By Anna Edney
WASHINGTON — The World Health Organization recommended against using Gilead Sciences Inc.’s remdesivir to treat hospitalized COVID-19 patients less than a month after U.S. regulators granted the drug a speedy approval.
“There is currently no evidence that it improves survival or the need for ventilation,” a panel of WHO-convened experts developing COVID-19 treatment guidelines said in The BMJ medical journal.
The recommendation is a blow to Gilead’s drug, which was one of the first thought to offer a meaningful benefit in treatment of coronavirus patients after a study showed it reduced their recovery time. The antiviral has been used widely to treat COVID-19 and was among the drugs President Donald Trump received when he was diagnosed with the disease in early October.
The experts made the recommendation after the results of a global trial sponsored by the WHO, called Solidarity, found last month that remdesivir didn’t reduce deaths. They also reviewed data from three other trials and said the drug “has no meaningful effect” on the time it took patients to clinically improve.
The Solidarity results were published Oct. 15. The U.S. Food and Drug Administration approved the drug a week later, basing its decision on a trial run by the National Institutes of Health that showed remdesivir reduced hospitalized patients’ recovery time by five days.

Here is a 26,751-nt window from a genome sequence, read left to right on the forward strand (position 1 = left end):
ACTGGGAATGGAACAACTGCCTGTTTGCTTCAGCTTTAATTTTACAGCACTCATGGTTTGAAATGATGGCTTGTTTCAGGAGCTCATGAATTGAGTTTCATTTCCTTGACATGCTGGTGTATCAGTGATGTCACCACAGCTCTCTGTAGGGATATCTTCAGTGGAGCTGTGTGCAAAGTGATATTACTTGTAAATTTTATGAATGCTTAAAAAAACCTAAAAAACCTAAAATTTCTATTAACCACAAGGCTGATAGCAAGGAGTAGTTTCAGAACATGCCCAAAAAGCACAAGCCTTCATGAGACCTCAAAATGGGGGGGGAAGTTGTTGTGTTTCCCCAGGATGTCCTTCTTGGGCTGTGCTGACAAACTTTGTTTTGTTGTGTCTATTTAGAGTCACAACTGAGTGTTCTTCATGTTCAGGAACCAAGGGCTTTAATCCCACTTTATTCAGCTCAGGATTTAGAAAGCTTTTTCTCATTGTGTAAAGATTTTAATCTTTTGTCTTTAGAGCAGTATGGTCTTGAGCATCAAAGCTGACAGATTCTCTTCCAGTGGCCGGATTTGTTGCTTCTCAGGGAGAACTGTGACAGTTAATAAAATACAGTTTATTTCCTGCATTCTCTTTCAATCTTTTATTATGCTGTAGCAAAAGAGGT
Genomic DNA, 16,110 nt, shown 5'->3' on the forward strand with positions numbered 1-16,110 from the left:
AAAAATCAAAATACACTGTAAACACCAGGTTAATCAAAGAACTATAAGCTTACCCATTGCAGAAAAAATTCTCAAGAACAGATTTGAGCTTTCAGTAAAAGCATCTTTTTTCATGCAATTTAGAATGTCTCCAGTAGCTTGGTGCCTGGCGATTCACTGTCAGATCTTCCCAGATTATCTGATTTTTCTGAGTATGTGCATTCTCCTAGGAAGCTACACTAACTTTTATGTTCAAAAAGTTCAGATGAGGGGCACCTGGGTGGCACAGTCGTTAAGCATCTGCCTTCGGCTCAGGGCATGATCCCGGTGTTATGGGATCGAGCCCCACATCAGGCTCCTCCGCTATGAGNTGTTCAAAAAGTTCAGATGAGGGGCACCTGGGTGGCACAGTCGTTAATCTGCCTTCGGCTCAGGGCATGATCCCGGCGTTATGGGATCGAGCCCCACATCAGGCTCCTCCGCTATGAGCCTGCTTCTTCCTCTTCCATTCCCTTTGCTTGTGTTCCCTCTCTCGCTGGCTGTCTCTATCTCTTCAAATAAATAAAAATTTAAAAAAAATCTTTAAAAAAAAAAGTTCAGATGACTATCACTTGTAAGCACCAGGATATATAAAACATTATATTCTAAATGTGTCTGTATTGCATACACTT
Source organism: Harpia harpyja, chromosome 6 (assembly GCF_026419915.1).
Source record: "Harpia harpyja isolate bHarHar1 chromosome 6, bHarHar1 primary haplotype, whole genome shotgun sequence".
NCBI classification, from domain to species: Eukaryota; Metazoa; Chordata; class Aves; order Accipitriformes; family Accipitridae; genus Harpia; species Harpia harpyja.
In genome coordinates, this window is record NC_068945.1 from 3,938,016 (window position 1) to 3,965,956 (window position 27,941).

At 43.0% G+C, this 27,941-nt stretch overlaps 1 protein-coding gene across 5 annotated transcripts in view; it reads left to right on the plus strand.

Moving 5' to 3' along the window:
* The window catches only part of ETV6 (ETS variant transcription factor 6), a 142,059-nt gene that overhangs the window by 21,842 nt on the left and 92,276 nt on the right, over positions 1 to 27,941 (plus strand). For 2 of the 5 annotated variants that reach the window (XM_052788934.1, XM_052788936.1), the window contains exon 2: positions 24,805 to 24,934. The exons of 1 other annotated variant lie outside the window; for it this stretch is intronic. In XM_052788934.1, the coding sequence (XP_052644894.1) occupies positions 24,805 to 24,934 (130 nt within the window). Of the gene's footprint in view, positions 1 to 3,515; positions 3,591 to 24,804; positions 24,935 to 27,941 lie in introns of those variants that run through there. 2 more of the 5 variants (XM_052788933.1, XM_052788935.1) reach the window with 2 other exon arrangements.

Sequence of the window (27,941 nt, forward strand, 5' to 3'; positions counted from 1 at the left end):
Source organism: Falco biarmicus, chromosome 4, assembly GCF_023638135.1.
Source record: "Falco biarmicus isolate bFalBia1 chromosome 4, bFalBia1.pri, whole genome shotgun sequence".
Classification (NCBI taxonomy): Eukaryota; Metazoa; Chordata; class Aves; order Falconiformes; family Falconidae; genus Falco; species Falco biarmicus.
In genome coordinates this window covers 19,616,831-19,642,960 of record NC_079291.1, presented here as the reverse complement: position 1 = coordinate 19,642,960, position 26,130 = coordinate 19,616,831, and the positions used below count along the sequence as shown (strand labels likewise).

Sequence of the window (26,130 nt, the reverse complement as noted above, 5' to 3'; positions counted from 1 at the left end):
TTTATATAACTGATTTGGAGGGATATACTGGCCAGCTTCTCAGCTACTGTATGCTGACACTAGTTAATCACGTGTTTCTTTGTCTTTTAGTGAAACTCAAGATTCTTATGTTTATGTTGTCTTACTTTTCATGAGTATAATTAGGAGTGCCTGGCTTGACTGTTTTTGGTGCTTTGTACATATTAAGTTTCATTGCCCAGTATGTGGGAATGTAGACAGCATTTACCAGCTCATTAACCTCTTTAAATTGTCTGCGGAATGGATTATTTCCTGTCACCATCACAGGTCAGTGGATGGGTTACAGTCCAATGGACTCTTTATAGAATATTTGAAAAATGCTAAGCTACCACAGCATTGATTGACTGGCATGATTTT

Despite the discordance with the WHO, the FDA said in its review of remdesivir that “there were no issues identified that would benefit from discussion” by a panel of outside advisers. FDA typically convenes such a panel before deciding whether to approve a drug in situations where there are questions arising from clinical trial data.
Gilead has questioned the results of WHO’s trial.
The FDA originally granted emergency use authorization to remdesivir, also known by its brand name, Veklury, in May. Gilead requested full FDA approval in August. The European Commission granted the drug conditional authorization in July based on the U.S.-led clinical trial.
The WHO experts wrote in The BMJ that their findings shouldn’t be interpreted to mean that remdesivir is ineffective, but that “there is no evidence based on currently available data that it does improve patient-important outcomes.”
The limited evidence for using the drug was weighed alongside the “relatively high cost and resource implications associated with remdesivir,” which is given intravenously, they said in a news release.
The FDA was earlier criticized for hastily authorizing an anti-malarial drug, hydroxychloroquine, to treat COVID-19. Trump repeatedly touted the drug early in the pandemic, though medical evidence was lacking to support his claims. The FDA then revoked its authorization after hydroxychloroquine was shown not to combat the virus and was linked to harmful side effects.
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